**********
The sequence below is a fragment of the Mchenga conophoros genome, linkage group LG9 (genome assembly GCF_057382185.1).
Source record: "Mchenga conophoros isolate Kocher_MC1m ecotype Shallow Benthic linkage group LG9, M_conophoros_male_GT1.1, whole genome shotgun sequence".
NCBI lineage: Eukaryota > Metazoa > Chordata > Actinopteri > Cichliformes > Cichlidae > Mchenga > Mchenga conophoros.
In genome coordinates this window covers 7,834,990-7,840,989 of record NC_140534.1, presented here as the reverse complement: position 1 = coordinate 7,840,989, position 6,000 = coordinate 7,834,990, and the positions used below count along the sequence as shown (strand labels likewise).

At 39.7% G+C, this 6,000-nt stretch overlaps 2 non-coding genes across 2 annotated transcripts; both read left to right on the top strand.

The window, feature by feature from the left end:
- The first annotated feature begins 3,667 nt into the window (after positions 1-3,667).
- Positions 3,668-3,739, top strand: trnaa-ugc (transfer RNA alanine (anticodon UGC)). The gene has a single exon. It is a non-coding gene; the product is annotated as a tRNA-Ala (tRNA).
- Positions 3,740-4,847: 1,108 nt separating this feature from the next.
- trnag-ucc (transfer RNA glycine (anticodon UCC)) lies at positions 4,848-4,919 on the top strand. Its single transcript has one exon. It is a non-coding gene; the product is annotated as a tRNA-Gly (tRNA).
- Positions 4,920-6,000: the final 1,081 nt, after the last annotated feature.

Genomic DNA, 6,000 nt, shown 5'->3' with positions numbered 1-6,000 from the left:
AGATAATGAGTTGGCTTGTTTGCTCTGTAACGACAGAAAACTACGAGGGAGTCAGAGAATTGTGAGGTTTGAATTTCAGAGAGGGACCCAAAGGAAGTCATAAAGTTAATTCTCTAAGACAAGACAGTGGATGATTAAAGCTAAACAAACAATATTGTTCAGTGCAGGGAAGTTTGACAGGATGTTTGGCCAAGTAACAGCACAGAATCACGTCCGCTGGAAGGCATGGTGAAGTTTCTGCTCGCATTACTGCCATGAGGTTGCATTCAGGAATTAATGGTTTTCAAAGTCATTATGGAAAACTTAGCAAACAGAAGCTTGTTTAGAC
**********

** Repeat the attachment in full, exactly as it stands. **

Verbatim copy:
The sequence below is a fragment of the Mchenga conophoros genome, linkage group LG9 (genome assembly GCF_057382185.1).
Source record: "Mchenga conophoros isolate Kocher_MC1m ecotype Shallow Benthic linkage group LG9, M_conophoros_male_GT1.1, whole genome shotgun sequence".
NCBI lineage: Eukaryota > Metazoa > Chordata > Actinopteri > Cichliformes > Cichlidae > Mchenga > Mchenga conophoros.
In genome coordinates this window covers 7,834,990-7,840,989 of record NC_140534.1, presented here as the reverse complement: position 1 = coordinate 7,840,989, position 6,000 = coordinate 7,834,990, and the positions used below count along the sequence as shown (strand labels likewise).

At 39.7% G+C, this 6,000-nt stretch overlaps 2 non-coding genes across 2 annotated transcripts; both read left to right on the top strand.

The window, feature by feature from the left end:
- The first annotated feature begins 3,667 nt into the window (after positions 1-3,667).
- Positions 3,668-3,739, top strand: trnaa-ugc (transfer RNA alanine (anticodon UGC)). The gene has a single exon. It is a non-coding gene; the product is annotated as a tRNA-Ala (tRNA).
- Positions 3,740-4,847: 1,108 nt separating this feature from the next.
- trnag-ucc (transfer RNA glycine (anticodon UCC)) lies at positions 4,848-4,919 on the top strand. Its single transcript has one exon. It is a non-coding gene; the product is annotated as a tRNA-Gly (tRNA).
- Positions 4,920-6,000: the final 1,081 nt, after the last annotated feature.

Genomic DNA, 6,000 nt, shown 5'->3' with positions numbered 1-6,000 from the left:
AGATAATGAGTTGGCTTGTTTGCTCTGTAACGACAGAAAACTACGAGGGAGTCAGAGAATTGTGAGGTTTGAATTTCAGAGAGGGACCCAAAGGAAGTCATAAAGTTAATTCTCTAAGACAAGACAGTGGATGATTAAAGCTAAACAAACAATATTGTTCAGTGCAGGGAAGTTTGACAGGATGTTTGGCCAAGTAACAGCACAGAATCACGTCCGCTGGAAGGCATGGTGAAGTTTCTGCTCGCATTACTGCCATGAGGTTGCATTCAGGAATTAATGGTTTTCAAAGTCATTATGGAAAACTTAGCAAACAGAAGCTTGTTTAGAC